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Ex-Deutsche Bank precious metals trader says in court he was taught to spoof by his superiors

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(Kitco News) - The world of precious metals trading continues to get murkier as one former Deutsche Bank AG analyst told a Chicago jury earlier this week that he was taught how to manipulate gold and silver prices by the two successful senior traders he worked with for about three years.

During his testimony in court, David Liew said that after joining the bank’s Singapore office, he began making “spoof” trades the way he was taught by Cedric Chanu and James Vorley. He added that Chanu and Vorley often placed buy and sell orders they never intended to execute, a strategy intended to influence prices so they could reap illegal profits.

The latest testimony is just part of the government’s case against the two Deutsche Bank AG traders who are facing charges of fraud and conspiracy that span a five-year period between 2008 and 2013. Vorley and Chanu are accused of manipulating precious metals markets by placing and canceling orders before they can be filled; the illegal move is referred to as “spoofing.”

“I saw Mr. Vorley and Mr. Chanu do it,” said Liew who is the prosecutions top witness.

Liew pleaded guilty to spoofing charges and is cooperating with the government in return for leniency. In his testimony, he said that he sat next to Chau in the Singapore office from 2009 to 2012. They regularly communicated with Vorley in London through video chats.

Liew described one situation on Aug. 26, 2020 in detail, where he helped Vorley push up gold prices.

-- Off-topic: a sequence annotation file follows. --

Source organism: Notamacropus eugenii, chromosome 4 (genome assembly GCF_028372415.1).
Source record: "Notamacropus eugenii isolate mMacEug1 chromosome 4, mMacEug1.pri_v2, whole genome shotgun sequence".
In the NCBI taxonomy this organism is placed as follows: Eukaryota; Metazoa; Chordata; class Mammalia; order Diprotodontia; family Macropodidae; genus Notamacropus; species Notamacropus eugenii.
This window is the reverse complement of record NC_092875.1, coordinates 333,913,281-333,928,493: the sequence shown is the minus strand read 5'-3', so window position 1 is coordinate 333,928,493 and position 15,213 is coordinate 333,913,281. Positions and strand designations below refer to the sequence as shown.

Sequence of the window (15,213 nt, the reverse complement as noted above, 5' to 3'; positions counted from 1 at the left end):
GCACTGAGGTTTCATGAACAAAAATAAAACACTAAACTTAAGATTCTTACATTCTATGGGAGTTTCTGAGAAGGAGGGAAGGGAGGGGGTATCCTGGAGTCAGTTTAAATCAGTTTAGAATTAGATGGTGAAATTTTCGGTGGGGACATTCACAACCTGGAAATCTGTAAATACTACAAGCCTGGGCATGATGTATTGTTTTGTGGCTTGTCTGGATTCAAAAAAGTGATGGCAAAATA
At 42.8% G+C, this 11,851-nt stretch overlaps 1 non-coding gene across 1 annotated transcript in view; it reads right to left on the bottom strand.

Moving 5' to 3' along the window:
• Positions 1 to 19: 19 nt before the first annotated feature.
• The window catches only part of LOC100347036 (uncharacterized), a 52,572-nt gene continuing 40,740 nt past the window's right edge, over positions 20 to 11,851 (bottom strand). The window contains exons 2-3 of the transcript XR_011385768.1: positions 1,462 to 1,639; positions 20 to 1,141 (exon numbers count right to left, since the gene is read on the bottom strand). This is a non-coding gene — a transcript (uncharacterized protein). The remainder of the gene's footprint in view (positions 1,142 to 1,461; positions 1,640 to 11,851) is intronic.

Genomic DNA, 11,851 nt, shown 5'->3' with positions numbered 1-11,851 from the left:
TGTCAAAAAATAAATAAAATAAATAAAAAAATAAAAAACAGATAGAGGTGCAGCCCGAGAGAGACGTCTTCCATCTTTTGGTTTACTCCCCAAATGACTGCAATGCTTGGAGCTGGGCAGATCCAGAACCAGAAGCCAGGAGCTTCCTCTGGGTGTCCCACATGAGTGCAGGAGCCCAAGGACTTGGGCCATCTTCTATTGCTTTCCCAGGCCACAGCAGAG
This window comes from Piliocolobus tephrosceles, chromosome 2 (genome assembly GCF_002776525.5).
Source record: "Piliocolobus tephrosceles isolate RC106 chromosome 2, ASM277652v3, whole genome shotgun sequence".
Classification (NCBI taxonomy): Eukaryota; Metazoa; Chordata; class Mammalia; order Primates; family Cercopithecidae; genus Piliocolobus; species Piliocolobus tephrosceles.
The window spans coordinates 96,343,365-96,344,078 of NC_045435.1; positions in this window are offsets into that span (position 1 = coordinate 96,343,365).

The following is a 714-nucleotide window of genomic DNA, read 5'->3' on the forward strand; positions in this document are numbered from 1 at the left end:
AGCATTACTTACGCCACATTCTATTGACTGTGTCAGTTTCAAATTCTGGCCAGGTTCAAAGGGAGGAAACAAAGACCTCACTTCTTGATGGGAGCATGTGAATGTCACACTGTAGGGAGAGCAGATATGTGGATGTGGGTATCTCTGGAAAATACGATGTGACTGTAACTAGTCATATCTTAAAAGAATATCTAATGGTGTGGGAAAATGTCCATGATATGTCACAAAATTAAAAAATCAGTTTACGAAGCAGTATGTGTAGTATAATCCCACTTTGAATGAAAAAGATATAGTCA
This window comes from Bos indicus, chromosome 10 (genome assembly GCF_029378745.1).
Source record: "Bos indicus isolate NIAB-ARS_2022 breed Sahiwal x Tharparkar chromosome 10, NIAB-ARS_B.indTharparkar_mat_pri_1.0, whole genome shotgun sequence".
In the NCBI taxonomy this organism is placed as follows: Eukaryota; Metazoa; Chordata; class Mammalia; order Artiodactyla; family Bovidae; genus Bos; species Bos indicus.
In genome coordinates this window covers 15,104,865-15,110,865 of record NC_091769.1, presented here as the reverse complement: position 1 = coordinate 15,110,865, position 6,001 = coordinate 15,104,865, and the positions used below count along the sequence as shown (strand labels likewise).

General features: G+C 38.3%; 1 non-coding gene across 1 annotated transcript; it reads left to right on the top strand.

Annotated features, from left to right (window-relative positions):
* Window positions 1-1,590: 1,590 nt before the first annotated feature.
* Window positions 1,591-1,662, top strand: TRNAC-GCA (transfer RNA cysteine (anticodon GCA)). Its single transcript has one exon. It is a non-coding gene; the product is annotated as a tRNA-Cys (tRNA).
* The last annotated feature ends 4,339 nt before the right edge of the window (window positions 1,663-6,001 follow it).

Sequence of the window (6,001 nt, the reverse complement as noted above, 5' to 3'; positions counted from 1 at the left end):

Liew said he placed an order to sell 15 futures contracts, valued at around $1.8 million based on prices at the time; meanwhile Vorley placed an order to buy 80 contracts, which would have been worth about $9.9 million. When the gold price rose, Vorley canceled his buy order and Liew executed his sell order, Liew said.

Although spoofing is illegal, Liew said that they were “so commonplace” among his co-workers that he figured it was okay.

The ex-traders’ defense lawyers sought to discredit Liew’s claim that Chanu and Vorley intentionally canceled trades, in cross examination.

Liew acknowledged that there could be any number of reasons why a trader would cancel an order.

“There’s no button that says what intent is,” defense lawyer Matthew Mazur said while questioning Liew.

Vorley and Chanu have pled not guilty to their accused crimes. In court earlier at the start of the week, their defense council argued that spoofing is an accepted bluffing strategy in the competitive world of high-frequency trading. They also noted that none of their actions were flagged by the bank’s compliance department.

Anti-spoofing laws were passed under the Dodd-Frank financial reforms in 2010. The case is U.S. v. Vorley 18-cr-35, Northern District of Illinois.

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